Re: How do I add missing stdc functions to libstdc++-v3?

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On 2012-03-06, at 4:51 PM, Jonathan Wakely wrote:

> On 6 March 2012 20:53, Vaugha Brewchuk wrote:
>> Thank you for a super-fast response!
>> 
>> I was compiling abi_check.cc using make check.  The NeXT supplied libraries are very old and do not include all of the libstdc++ dependencies.  Specifically, strxfrm() and strdup() are not in the NeXT libraries and therefore my plan was to add them to libstdc++ so that the dependency is satisfied locally.
> 
> Those functions are required by C90 so it's not surprising that
> libstdc++ (even such an ancient version as 3.2.3) assumes they are
> available.  I think the usual way to provide them would be in
> libiberty, not in libstdc++
> See http://gcc.gnu.org/onlinedocs/libiberty/

Thank you for the suggestion - I will review the documentation for libiberty and see if I can build it with some additional functions.

> 
>>  On the other hand access() and write() are in the NeXT libraries, but are defined in header libc.h, that libstdc++ does not recognize out of the box...
> 
> I doubt those functions are defined in a header, note the error you're
> getting is an undefined reference - meaning the library containing the
> functions hasn't been found.  Not finding a header isn't the problem.
> Which library defines them?

It looks like the actual objects for access() and write() reside in /usr/shlib/libsys_s.B.shlib, which is a shared library that is automatically loaded, if needed, by the standard NeXT static library /lib/libsys_s.a.  To confirm I just created a short test program in C that uses write() and compiled it with my C only port of gcc-3.2.3 using the following command:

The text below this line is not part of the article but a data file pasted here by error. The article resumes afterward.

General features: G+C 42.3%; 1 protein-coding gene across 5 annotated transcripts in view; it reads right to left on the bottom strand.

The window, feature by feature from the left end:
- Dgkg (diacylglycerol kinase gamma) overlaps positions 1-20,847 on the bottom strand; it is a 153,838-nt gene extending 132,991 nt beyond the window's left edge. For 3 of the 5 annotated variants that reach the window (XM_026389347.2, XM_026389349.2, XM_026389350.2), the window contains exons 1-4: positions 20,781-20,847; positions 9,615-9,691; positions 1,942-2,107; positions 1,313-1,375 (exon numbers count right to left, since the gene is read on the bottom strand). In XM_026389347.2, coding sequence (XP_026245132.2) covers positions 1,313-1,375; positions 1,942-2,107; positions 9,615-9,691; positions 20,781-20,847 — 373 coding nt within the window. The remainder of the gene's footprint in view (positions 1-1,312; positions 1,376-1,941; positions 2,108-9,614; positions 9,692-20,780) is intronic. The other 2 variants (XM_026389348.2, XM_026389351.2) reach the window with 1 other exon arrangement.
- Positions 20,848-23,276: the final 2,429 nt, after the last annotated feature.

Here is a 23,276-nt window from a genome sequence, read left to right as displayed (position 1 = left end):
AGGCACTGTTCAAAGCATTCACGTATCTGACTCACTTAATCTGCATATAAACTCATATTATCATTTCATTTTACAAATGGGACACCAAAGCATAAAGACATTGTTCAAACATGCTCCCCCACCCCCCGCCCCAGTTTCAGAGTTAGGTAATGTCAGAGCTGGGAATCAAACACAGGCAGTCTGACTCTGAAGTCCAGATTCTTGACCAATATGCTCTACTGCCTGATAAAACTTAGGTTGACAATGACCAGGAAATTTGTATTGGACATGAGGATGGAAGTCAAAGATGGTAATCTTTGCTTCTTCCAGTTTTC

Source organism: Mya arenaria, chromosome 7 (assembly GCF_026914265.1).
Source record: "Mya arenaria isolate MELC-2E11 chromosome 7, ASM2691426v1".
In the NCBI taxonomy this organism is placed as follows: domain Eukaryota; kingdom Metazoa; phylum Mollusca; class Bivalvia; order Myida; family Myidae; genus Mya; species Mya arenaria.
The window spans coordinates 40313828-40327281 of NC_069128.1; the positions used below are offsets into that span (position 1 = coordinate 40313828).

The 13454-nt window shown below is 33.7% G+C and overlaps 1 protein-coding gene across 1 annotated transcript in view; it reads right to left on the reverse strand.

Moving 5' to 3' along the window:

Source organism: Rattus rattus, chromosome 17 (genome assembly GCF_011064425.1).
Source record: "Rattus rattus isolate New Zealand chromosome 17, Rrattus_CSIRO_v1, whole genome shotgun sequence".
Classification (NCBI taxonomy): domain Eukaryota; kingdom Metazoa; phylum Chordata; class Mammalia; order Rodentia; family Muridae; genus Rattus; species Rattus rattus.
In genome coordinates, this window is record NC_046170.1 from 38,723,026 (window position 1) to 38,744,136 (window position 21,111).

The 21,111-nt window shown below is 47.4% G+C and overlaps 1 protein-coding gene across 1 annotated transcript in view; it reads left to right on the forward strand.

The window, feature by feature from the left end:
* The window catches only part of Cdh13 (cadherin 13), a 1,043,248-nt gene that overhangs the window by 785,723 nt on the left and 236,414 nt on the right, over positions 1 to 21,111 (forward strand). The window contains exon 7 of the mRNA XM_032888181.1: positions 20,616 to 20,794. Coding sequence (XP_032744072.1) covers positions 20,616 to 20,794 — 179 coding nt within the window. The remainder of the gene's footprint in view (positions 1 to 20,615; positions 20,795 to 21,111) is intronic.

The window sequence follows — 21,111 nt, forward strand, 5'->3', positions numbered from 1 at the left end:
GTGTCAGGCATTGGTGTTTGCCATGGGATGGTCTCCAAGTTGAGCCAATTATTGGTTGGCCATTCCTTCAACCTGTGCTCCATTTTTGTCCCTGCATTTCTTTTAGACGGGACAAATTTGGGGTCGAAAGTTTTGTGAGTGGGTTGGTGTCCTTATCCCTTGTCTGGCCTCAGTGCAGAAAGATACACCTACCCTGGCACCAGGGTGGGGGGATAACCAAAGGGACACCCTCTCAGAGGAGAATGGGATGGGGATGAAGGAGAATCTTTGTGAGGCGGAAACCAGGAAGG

gcc -o test -Wall test.c

It compiles and links successfully, creating a test executable that includes the write() object.  I wonder if this has something to do with the way that NEXTSTEP 3.3 libraries are set-up and the way collect2 works.  What I don't understand is that it works fine with C executables, but not with C++ executables.

> 
> Is there a reason you're porting such an ancient GCC rather than a
> newer version which might work better on NeXT, or might be fixable if
> you report bugs in its support for NeXT?

Unfortunately gcc-3.2.3 is the most modern GCC that supports the NeXT out of the box, and even then only with the obsolete flag.  Any newer versions would require significant effort to implement NeXT support, since I understand that the platform configuration files have been completely changed.  I would love to port a more modern compiler, but it is substantially beyond my abilities.  Just for reference, NEXTSTEP 3.3 originally shipped with gcc-2.5.8, so 3.2.3 is a significant upgrade already :-)

Thank you again.




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